Blogging Can Be Hard Work... Okay, so you don't get a cardio workout from reading, commenting and writing posts, but blog coach, Mike Sansone, says we need to develop our blogging muscles.  When I review my running, I usually can trace my success, soreness, and even injuries to failing to get out there and do the fundamentals.  My blogging muscles are still pretty flimsy, but I know that the consistency and a steady regimen of reading and posting will lead to my improved blogging development and fitness.  Thanks Mike!

There's Plenty Room For Everybody...
A beautiful street in my community is a favorite for runners. Though more runners seem to be on the street, I think, "There's still room for more runners to enjoy our street--and our sport."   Similarly, countless new races and running events are popping up, some of which are social, some are competitive, and some raise funds and awareness for important causes.   

We're also learning that the blogosphere has plenty of capacity for more conversations, connecting great people, and the success that comes with it.  The excitement of both running and blogging is attracting more and more of us, at our own pace, for more connections with others.  Can you really have too many running or blogging friends? 

We Wish We'd Started Sooner... I don't think the similarities end here, but perhaps the most common experience of people I know who have discovered running and blogging is they wish they'd started sooner.  We are attracted to how simple, natural, and affordable running is as well as how great it is for our minds, bodies, and outlook on the world.  Those already blogging have discovered many of the same, including access to more information and the social appeal-it's a great way to accomplish our goals for fitness and conversations.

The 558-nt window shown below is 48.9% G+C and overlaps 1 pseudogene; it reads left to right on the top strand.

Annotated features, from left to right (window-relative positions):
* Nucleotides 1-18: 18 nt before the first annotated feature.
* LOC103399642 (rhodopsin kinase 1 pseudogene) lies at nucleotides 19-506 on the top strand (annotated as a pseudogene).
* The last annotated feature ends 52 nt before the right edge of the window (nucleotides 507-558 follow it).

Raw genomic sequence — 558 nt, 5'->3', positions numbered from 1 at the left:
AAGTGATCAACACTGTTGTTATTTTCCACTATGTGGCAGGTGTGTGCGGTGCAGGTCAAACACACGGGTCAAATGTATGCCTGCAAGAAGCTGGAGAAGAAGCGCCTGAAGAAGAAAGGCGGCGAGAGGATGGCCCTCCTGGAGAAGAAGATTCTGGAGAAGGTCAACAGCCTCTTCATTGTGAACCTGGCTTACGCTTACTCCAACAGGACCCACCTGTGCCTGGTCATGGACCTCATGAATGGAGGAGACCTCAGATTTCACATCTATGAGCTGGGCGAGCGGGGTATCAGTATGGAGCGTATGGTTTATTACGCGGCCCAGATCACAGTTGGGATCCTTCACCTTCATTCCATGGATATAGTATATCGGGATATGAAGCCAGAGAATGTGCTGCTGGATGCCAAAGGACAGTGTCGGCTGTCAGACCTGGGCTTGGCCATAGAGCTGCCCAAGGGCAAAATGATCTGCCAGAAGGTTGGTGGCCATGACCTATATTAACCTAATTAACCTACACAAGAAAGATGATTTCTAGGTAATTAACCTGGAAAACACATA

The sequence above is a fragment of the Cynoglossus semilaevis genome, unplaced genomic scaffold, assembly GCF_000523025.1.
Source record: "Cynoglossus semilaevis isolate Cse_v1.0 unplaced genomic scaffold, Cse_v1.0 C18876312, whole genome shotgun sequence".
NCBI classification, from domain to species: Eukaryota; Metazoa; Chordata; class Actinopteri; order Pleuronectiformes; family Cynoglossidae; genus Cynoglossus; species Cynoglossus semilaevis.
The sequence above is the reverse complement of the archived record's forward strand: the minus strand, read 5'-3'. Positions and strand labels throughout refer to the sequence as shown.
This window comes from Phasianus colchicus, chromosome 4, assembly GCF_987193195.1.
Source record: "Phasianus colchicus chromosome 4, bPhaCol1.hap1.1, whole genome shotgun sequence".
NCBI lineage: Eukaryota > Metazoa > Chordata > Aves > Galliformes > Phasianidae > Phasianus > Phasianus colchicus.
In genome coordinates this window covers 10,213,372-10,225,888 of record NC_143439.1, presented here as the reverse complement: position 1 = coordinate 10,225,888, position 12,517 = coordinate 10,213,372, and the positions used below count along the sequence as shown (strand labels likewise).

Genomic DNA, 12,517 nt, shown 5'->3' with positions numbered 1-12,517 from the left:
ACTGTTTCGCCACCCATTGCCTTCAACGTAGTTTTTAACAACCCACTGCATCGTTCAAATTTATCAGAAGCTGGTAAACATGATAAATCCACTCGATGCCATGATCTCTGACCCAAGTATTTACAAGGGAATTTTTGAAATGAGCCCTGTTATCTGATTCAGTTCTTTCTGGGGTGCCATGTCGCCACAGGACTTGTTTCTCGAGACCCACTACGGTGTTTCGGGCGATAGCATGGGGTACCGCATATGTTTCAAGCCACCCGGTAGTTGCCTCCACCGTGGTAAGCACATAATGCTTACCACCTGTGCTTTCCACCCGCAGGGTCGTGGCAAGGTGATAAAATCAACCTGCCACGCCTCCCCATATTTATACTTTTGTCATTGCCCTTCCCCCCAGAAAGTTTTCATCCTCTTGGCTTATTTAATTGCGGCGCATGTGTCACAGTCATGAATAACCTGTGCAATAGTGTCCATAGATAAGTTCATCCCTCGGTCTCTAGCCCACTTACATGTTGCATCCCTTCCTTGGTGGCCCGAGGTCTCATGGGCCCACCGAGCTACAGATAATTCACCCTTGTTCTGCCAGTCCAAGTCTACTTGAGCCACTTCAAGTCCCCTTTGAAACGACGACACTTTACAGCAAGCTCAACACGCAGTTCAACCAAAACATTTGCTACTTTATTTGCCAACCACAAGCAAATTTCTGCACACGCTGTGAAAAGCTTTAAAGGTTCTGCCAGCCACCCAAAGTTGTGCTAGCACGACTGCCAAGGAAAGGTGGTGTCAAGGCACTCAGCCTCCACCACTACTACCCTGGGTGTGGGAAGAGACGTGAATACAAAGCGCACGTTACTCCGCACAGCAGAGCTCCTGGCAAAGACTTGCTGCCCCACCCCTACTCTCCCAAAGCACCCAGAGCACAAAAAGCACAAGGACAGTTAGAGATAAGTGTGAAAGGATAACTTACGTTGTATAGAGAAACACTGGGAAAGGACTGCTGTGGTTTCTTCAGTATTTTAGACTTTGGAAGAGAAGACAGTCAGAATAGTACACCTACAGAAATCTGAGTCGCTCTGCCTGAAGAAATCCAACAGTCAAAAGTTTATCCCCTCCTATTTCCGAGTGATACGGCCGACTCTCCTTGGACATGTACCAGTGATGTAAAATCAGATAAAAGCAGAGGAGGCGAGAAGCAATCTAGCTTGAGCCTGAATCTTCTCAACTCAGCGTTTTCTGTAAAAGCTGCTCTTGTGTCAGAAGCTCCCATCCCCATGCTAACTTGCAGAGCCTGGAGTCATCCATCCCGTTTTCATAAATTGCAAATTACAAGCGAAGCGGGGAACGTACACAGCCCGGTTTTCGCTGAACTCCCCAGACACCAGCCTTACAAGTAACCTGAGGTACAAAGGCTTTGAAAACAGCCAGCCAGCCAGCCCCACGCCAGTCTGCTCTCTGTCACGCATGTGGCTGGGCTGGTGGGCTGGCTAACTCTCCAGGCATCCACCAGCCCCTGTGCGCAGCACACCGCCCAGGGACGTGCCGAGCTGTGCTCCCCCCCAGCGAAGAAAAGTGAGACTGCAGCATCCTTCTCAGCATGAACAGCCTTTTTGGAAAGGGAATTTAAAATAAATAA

So while both bloggers and runners are picking up momentum and participation, our job is to welcome them into the communities.

Photo on Flickr by The Culprit

Running Conversations

I’m wondering about the saying about runners, “we’re all an experiment of one.”  That doesn’t make sense.  With so many of us running, certainly we must comprise some rock solid storehouse of running expertise. I’m all for learning from the experienced and figureheads in the world of running, and the scientific studies are a great resource.  But sometimes it seems we must be missing out on a large body of information experienced by the rest of us, ordinary runners, who are out there putting in the miles, listening to our minds and bodies and tweaking our running.  Where does all this collective running wisdom get stored?  More important, how can we share it?

My wife warns others, “If you want to lose an hour of life you’ll never get back?  Just get Tom talking about running with you.”  She’s right—up to a point.  More than talking about my running, I enjoy listening to others talk about their running. I usually learn something, and others often reinforce something I’ve heard, considered trying, but never got around to. I love a good conversation about running.

So my current focus is learning from ordinary runners.  We are a massively under-appreciated group with an unmined repository of ways to achieve optimal running performance.   Ordinary runners not only work to implement the proven stuff of running, but we also uncover some of the best practices in the world-wide community of running. Only, we don’t always hear from each other.   Because we are interested in better running, we need to listen more to each other.  Better yet, we need conversations.

Where are the best conversations about running taking place? I've read some interesting posts on Complete Running Network. Let’s find out more, inform each other, and take some of the unnecessary trial-and-error out of running and increase our running enjoyment.